**17. Include your email**. Don’t leave your personal email address used for chatting with friends or reading the daily news. Create a new one for professional use only, with simply your full name in the address.
**18. Add URL of your professional website, blog, social media or any web address relevant to your profile that could help you get recognized**. This usually includes LinkedIn, Twitter, Pinterest, Instagram, and others.
**19. Exclude some personal information such as birth date, religion, marital status and similar**. They are not necessary. You have a right not to give this information or respond to related questions on the application.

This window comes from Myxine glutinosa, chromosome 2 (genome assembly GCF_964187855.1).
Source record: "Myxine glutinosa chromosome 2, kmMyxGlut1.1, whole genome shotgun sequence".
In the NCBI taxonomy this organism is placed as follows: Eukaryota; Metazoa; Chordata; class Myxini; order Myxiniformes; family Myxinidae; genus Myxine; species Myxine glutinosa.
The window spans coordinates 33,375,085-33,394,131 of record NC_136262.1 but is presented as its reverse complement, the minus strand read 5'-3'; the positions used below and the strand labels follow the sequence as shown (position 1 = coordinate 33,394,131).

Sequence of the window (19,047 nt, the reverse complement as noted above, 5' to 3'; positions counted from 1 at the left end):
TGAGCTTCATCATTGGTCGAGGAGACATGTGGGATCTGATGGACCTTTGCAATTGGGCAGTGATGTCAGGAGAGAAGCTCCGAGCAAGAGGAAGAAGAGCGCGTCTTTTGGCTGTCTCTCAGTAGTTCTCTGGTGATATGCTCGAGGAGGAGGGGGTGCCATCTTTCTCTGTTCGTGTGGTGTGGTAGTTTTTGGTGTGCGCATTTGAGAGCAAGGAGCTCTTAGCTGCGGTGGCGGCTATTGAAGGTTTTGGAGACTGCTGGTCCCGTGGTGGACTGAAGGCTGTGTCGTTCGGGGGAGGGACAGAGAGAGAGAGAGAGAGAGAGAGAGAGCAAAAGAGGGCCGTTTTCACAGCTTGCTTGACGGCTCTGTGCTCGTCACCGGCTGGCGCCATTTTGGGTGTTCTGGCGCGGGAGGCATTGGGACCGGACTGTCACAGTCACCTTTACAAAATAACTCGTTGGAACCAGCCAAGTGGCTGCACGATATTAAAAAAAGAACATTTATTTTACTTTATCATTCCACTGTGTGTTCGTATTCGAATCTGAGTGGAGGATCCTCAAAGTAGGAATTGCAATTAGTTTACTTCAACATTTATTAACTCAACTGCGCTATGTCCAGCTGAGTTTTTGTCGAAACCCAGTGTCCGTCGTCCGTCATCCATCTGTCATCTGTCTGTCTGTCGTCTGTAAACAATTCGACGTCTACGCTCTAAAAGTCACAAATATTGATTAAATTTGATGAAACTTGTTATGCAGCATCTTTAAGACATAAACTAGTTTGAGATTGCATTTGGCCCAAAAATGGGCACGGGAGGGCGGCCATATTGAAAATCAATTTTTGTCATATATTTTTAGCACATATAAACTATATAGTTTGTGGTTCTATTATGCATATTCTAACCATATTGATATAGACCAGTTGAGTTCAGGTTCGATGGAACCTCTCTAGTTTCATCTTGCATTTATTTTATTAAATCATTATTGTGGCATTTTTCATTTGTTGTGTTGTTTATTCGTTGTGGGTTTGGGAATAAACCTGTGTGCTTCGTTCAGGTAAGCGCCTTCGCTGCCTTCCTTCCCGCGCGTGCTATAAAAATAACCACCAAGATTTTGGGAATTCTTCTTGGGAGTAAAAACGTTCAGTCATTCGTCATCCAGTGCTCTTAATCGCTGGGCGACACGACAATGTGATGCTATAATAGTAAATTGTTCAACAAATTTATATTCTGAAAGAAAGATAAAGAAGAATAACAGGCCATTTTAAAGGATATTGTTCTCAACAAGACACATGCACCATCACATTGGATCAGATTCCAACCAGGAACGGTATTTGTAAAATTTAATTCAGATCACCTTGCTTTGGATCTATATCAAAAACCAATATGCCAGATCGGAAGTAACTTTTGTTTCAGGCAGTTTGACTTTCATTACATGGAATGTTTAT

**20. Plan the framework of the resume**. Choose conciseness over length since long resumes aren’t always a better option. Employers won’t look for everything you have ever done in the past.
**21. Determine the right resume length**. Different job positions and employers require different resume lengths. Research and see whether your dream job requires a concise one-page resume or three pages of text with lots of details. Although this task can be a little tricky, there are some basic rules to follow. If there are more than five jobs or 15 years of work experience in your history, limit yourself to these numbers.
**22. Write only the crucial previous work experience in order to save some space for the more important stuff**. Experts even recommend using bullet points to shorten the biography and make it less boring.